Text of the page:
Talk:People on the Moon

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Revision as of 13:30, 28 March 2007 by Mdelaney (talk | contribs)
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This page was originally written to develop characters for stories about lunar settlement. I have written about 5 of these stories to date. They are now at:

Back to the Moon wiki Story Index

I would be interested in moving them to Lunarpedia as part of a major addition to actively and aggressively build a vision of success in the American public for the return to the moon.

Jriley 04:41, 3 March 2007 (PST)


Why are these transitions prohibited?

  • Tourist to miner (not properly trained)

Why not train the tourist? The tourist will need quite a lot of training before they will be allowed to fly to the Moon, just like tourists to space today. The additional training to become a miner would seem simple enough.

In the interim, the tourist would have more than enough training to support himself/herself working in a retail outlet. This paragraph only Mdelaney

  • Tourist to settler (wait your turn like everybody else, seen as trying to buy your way into the program)

What is wrong with buying your way into the program? That is basically what the toursts are already doing. They would be just staying permanently instead of returning to Earth. If they have the money to pay for it, why not establish retirement community on the Moon for example, such communities exist all over the Earth. People live and work in one country, then retire in a different country. What is wrong with the Moon as a retirement destination?Charles F. Radley 06:42, 3 March 2007 (PST)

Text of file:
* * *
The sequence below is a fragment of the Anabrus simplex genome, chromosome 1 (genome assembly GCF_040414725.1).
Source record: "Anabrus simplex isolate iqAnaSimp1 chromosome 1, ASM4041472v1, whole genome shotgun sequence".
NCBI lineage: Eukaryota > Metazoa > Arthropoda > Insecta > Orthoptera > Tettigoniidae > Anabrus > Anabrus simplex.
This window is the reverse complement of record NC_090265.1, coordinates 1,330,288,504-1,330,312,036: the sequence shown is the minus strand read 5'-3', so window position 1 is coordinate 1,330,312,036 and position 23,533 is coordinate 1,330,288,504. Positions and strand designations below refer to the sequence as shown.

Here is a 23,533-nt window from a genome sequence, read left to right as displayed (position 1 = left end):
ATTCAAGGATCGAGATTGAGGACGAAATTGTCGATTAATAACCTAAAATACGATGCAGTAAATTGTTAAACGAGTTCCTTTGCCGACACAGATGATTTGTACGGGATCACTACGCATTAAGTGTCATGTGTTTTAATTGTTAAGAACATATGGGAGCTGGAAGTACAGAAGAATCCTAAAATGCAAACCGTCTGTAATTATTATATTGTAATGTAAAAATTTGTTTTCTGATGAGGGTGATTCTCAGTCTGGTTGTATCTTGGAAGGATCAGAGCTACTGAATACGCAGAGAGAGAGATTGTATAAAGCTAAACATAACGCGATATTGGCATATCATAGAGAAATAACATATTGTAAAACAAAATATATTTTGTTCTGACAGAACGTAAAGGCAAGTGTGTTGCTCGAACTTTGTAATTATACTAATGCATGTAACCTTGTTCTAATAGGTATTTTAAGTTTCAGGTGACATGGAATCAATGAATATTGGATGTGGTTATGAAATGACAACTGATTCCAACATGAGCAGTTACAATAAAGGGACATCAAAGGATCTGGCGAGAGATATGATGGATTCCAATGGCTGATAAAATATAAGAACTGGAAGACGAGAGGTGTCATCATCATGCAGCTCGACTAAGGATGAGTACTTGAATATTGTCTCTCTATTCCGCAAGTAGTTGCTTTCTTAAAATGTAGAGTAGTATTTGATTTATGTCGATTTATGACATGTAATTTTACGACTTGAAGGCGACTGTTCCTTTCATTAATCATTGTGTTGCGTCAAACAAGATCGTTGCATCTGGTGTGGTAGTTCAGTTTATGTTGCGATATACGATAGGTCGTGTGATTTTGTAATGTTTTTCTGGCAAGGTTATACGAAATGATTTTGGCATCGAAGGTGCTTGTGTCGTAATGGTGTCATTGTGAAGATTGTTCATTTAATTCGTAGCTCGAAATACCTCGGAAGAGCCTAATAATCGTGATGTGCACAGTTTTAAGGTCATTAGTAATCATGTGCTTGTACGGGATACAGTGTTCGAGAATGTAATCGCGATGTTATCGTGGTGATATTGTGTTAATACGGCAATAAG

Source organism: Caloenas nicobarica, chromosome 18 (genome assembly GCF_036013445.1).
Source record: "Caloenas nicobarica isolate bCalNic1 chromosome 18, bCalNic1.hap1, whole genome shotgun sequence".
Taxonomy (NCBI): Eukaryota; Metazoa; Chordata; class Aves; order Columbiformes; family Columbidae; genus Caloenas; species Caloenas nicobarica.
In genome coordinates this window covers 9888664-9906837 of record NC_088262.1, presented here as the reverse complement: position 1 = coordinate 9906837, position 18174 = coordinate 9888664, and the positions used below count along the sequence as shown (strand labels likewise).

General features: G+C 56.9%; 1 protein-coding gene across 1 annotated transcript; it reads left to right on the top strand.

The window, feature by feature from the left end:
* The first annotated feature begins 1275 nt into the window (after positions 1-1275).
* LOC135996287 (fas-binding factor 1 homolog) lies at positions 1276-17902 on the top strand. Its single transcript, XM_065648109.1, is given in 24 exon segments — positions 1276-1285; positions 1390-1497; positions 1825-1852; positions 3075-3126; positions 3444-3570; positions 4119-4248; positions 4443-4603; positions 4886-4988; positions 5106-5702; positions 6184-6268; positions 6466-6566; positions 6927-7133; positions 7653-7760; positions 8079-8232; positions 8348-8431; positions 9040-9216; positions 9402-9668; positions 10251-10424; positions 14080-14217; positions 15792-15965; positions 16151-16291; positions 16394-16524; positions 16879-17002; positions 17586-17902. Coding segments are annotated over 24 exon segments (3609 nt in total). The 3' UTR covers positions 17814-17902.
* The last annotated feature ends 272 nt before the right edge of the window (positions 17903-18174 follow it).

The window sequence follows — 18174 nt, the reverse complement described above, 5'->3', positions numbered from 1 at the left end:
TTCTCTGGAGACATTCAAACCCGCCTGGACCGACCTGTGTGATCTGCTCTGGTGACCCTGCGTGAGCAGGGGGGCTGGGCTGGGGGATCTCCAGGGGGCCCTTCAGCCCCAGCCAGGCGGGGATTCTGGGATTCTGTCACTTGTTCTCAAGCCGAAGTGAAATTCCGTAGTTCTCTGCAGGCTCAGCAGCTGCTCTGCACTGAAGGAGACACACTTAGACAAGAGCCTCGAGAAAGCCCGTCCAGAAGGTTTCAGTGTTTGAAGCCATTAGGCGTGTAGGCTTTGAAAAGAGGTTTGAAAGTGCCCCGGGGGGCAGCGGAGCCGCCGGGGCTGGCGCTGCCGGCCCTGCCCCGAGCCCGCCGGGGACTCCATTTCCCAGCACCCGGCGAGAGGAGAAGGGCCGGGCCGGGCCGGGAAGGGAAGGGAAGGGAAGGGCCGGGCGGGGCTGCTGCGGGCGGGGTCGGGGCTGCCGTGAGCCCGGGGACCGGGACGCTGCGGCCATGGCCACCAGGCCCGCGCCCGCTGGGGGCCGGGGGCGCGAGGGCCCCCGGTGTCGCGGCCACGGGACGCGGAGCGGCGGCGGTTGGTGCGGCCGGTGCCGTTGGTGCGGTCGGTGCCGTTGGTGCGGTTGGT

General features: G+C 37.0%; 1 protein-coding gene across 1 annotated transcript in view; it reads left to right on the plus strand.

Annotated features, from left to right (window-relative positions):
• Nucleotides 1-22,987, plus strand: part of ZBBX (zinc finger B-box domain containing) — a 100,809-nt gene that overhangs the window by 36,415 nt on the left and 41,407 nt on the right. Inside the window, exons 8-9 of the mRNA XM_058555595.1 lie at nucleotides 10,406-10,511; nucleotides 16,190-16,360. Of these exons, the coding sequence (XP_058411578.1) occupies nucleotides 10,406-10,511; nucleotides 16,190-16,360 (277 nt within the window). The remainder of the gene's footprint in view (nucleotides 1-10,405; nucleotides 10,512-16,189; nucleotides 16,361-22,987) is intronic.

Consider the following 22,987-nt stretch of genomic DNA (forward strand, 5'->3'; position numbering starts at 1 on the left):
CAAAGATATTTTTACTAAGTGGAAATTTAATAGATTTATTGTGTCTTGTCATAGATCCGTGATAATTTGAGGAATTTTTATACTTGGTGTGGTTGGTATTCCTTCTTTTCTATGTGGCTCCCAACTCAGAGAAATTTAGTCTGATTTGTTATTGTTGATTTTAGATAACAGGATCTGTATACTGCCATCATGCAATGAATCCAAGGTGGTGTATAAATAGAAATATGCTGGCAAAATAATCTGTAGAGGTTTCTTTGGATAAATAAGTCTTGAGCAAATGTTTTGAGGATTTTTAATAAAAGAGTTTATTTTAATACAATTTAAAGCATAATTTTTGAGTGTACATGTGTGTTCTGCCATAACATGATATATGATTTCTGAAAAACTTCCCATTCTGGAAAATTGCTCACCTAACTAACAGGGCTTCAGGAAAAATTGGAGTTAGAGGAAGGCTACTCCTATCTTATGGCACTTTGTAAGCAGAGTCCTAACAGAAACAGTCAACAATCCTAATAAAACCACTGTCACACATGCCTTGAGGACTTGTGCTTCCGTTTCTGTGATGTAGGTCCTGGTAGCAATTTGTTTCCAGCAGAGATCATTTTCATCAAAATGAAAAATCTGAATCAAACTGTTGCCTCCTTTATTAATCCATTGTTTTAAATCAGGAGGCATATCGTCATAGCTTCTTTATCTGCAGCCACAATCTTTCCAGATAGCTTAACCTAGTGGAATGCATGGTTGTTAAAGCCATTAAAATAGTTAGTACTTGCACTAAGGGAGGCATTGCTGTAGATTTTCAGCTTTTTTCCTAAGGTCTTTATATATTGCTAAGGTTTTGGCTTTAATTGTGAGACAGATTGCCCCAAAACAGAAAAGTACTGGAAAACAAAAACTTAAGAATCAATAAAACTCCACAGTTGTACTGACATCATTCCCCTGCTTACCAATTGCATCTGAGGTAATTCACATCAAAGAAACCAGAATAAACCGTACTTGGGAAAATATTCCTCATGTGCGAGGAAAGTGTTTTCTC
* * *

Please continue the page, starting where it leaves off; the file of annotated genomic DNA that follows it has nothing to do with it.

First the various groups will probably hate each other's guts. A tourist who bought his or her way to the Moon and then descided they wanted to stay would certainly be dispised by all the people who spend years of worry and training just to get there.

It will take a lot of community resources to support each person in the settlement. Just buying a week as a tourist does not mean you are paying for anything like the cost of perminate lodging. Retiring to the Moon is completely seperate consideration

There would be no restriction a tourist returing to the Earth and appling like everybody else.

--Jriley 03:47, 10 March 2007 (PST)

Licence ambiguity

There is no CC_People namespace. By moving it there you actually moved it into the public domain main namespace. As I'm doubting this was your intent I moved it here until the terms under which it is to be made available are clarified.

What could be done to clarify the namespace formatting, especially for the next time when the next person may accidentally move something into public domain and not have the situation caught in time to prevent someone using it as a public domain resource? -- Strangelv 06:49, 3 March 2007 (PST)

Sorry, this was a only low-on-the-learning-curve editing mistake.

--Jriley 03:52, 10 March 2007 (PST)

I would volenteer to be a lunar miner in a New York minute.

--Jriley 03:51, 10 March 2007 (PST)


A brief summary of issues with this section.

  • Requiring that older male miners have vasectomies?